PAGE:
Judaism: Day 1 – My First Minyan and the Value of Language

Yesterday, I attended my first Minyan. I arrived at the Synagogue at 6:55 AM. By the time it was 7:15 AM, I realized that Minyan didn’t actually start until 7:30.

Other people started rolling in a few minutes later and of course, they were curious about why I was there.

I have a few guesses as to why they were so curious:

  1. The morning Minyan group stays pretty consistent. There aren’t too many new people that show up.
  2. They were wondering what an Asian guy was doing at a synagogue.

I told them about my project and they seemed to think it was an interesting idea, though a few expressed doubts that I’d really be able to understand Judaism in 30 days. Fair enough.

Overall, everyone was very welcoming.

Once we had the requisite 10 people in the room (I didn’t count towards the 10), we began the prayer.

For the Minyan prayer, we read out of a Hebrew prayer book. There is a designated reader who reads the text in Hebrew, and the others in the Minyan follow along.

I was completely lost. My knowledge of Hebrew is non-existent, so I just listened to the blessings and tried to read the English translation of the Hebrew.

Luckily, one of the women in the Minyan was kind enough to tell me which page we were on.

There was a blessing recounted for mourners and people who have lost someone recently. There was also a blessing said for the seriously ill.

Again, I couldn’t really understand any of it as it was all in Hebrew, but my new Jewish friends explained everything to me as we went along.

Value of Language

Unlike Mass, which is conducted in the local vernacular, Jewish services are often conducted in Hebrew, or rather, the readings and prayers are conducted in Hebrew.

This is a bit alienating for those of us who can’t read Hebrew.

However, Jews are theoretically supposed to learn at least some Hebrew for their Bar or Bat Mitzvah.

As a result, conducting prayers and readings in Hebrew is a unifying factor, one that brings people into the community.

It’s something that Jews have to work hard to learn, and because we tend to value those things which we struggle to attain, they value it.

Knowing Hebrew says “I’m part of the club,” and the more fluent you are in the language, the more you can participate in the rituals of the club.

David Hazony, an Israeli writer and expert in Jewish studies, believes that American Jews are missing out on Jewish culture because they are not dedicated to learning to Hebrew.

I also have a hunch — I can’t really prove it — that by learning Hebrew en masse, American Jews just might find a great deal of what they’ve been looking for to help cure their own inner cultural malaise. We can’t be united by religion or geography or politics, but our common ancient language opens unlimited doors to deepening, enriching and ultimately creating new, exciting expressions of Jewish life. It will let you engage with your Bible, your Talmud, your medieval Jewish texts, without the hazy filter of translators and professional interpreters. It will let you read song lyrics and op-eds and plays at will, choose your own Israeli adventure. It will help you become, for a moment at least, an eternal Jew.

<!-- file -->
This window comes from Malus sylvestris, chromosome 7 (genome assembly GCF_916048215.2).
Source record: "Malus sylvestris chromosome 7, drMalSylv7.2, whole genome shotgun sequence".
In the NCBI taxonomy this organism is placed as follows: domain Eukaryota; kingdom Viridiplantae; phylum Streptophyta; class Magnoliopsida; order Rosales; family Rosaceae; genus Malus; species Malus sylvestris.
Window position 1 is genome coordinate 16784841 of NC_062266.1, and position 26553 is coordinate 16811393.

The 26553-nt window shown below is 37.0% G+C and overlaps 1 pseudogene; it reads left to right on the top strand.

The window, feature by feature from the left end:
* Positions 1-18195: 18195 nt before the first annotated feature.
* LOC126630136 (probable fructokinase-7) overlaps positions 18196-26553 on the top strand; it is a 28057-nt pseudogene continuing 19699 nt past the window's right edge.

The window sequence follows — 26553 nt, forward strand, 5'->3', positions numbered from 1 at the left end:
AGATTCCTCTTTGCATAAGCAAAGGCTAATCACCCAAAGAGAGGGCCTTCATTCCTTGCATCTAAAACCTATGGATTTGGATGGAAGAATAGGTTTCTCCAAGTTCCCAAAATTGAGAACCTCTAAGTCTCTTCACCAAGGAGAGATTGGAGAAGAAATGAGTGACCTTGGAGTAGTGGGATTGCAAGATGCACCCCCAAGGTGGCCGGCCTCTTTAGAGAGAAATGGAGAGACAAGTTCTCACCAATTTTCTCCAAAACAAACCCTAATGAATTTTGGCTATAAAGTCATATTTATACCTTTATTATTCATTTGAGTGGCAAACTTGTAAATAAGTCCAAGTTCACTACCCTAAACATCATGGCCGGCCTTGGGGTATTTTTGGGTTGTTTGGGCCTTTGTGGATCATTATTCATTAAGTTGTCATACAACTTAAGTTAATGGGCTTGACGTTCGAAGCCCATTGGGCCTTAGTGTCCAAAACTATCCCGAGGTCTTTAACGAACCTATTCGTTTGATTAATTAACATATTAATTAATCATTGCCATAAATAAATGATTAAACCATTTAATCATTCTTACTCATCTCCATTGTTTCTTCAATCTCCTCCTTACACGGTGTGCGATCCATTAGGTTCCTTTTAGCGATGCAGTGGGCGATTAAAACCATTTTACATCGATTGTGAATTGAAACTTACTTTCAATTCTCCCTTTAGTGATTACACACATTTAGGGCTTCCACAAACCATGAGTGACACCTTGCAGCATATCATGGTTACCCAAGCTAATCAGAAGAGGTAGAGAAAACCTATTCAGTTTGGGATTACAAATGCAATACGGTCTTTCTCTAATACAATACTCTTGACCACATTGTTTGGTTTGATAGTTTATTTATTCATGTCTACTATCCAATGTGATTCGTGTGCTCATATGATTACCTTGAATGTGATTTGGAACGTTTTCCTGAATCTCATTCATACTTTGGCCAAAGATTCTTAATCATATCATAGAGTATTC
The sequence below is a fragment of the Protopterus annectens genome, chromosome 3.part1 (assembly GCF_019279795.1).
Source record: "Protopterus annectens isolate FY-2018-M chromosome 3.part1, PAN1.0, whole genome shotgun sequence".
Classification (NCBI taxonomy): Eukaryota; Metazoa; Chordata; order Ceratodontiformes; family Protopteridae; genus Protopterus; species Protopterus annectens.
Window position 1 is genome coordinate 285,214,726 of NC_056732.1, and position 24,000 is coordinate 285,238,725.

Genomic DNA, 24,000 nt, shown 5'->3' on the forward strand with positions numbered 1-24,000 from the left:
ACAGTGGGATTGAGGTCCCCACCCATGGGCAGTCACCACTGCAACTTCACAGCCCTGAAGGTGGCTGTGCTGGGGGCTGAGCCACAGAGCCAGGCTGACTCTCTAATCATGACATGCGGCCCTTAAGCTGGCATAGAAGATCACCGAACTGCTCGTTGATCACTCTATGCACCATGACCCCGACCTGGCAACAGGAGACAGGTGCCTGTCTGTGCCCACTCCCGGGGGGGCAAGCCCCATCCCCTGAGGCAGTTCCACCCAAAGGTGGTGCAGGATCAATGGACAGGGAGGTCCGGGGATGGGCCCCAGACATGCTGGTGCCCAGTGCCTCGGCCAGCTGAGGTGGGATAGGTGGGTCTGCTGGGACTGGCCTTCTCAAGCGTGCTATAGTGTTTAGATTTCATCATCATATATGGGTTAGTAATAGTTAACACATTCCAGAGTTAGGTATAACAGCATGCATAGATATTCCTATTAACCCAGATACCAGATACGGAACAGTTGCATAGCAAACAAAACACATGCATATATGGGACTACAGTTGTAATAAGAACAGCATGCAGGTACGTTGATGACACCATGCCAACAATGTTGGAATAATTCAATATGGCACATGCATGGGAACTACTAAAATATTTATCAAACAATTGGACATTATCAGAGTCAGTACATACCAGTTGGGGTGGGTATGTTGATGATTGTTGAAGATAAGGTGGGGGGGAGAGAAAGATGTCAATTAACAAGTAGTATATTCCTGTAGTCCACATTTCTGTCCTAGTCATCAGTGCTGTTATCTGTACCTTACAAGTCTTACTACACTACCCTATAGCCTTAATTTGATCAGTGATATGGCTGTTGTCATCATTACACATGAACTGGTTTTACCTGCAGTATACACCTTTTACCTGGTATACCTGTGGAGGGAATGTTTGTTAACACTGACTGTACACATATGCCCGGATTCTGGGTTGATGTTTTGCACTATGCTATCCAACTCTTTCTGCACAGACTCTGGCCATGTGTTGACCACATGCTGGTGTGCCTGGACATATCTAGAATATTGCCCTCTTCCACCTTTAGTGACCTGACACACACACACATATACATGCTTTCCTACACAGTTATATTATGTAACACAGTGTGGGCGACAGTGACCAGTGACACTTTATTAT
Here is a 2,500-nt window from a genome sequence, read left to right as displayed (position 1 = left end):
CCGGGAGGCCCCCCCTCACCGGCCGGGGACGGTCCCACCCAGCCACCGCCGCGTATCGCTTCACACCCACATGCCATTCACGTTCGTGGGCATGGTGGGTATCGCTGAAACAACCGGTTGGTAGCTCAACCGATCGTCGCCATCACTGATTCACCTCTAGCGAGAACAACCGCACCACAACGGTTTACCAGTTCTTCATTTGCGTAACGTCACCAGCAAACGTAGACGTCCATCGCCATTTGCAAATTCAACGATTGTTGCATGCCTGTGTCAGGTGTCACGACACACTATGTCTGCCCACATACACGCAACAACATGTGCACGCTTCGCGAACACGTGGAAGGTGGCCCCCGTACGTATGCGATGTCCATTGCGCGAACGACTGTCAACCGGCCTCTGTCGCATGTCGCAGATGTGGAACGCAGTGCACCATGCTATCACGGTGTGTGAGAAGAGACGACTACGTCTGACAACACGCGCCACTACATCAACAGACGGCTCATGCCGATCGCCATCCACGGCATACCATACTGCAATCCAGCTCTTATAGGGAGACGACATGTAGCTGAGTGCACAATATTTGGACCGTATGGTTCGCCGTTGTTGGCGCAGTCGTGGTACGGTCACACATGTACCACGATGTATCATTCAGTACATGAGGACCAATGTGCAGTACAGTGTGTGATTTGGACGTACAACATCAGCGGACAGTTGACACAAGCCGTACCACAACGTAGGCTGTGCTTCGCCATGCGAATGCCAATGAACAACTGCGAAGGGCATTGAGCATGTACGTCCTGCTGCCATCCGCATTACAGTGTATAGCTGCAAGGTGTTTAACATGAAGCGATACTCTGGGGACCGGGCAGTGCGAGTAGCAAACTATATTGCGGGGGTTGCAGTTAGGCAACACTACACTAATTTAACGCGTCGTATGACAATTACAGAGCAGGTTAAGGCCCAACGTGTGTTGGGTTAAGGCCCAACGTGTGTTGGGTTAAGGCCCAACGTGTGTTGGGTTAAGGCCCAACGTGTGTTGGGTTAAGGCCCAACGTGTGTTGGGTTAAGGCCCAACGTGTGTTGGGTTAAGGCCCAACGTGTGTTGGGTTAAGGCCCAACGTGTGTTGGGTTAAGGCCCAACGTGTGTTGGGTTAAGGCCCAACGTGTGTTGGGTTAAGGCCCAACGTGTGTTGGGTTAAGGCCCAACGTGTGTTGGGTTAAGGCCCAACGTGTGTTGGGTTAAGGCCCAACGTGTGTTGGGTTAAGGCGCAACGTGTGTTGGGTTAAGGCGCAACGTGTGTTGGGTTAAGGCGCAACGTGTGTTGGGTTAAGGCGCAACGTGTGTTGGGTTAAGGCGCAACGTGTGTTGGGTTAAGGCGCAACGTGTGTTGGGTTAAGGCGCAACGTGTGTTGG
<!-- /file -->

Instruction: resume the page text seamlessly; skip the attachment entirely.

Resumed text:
This is a powerful idea.

We’re so used to the idea that language is primarily for communicating. We learn French so we can talk to French people. We read book translations as if they are the original text.

But rarely do we think of language as a way to bring people closer together, to draw people into a community.

If you have ever traveled abroad in a foreign country where you don’t know the language, you’ll realize how alienating it is to be unable to understand what’s going on around you.

Then think about the time during your travels you finally met someone who spoke your language.

You immediately become best friends! Even if you would never be friends with that person back home.

Or, if you never traveled abroad, think about the way you speak with your co-workers. You use industry and company-specific buzzwords that wouldn’t make sense to others outside of your company. The company vernacular helps you bond with your collegagues.

However, your industry and company buzzwords are relatively trivial. They are not linked to thousands of years of religious and cultural development.

Learning Hebrew, however, allows you to connect with a timeless culture and history.

I’m still developing my ideas on language and community formation, but I suspect that that in order to develop a strong community, it is very helpful to

a)    Incorporate language that is exclusive to the group

b)   Link the language to significant texts and incorporate it in rituals

c)    Ensure members put in significant effort to learn the language

Perhaps its time to brush up on my Hebrew.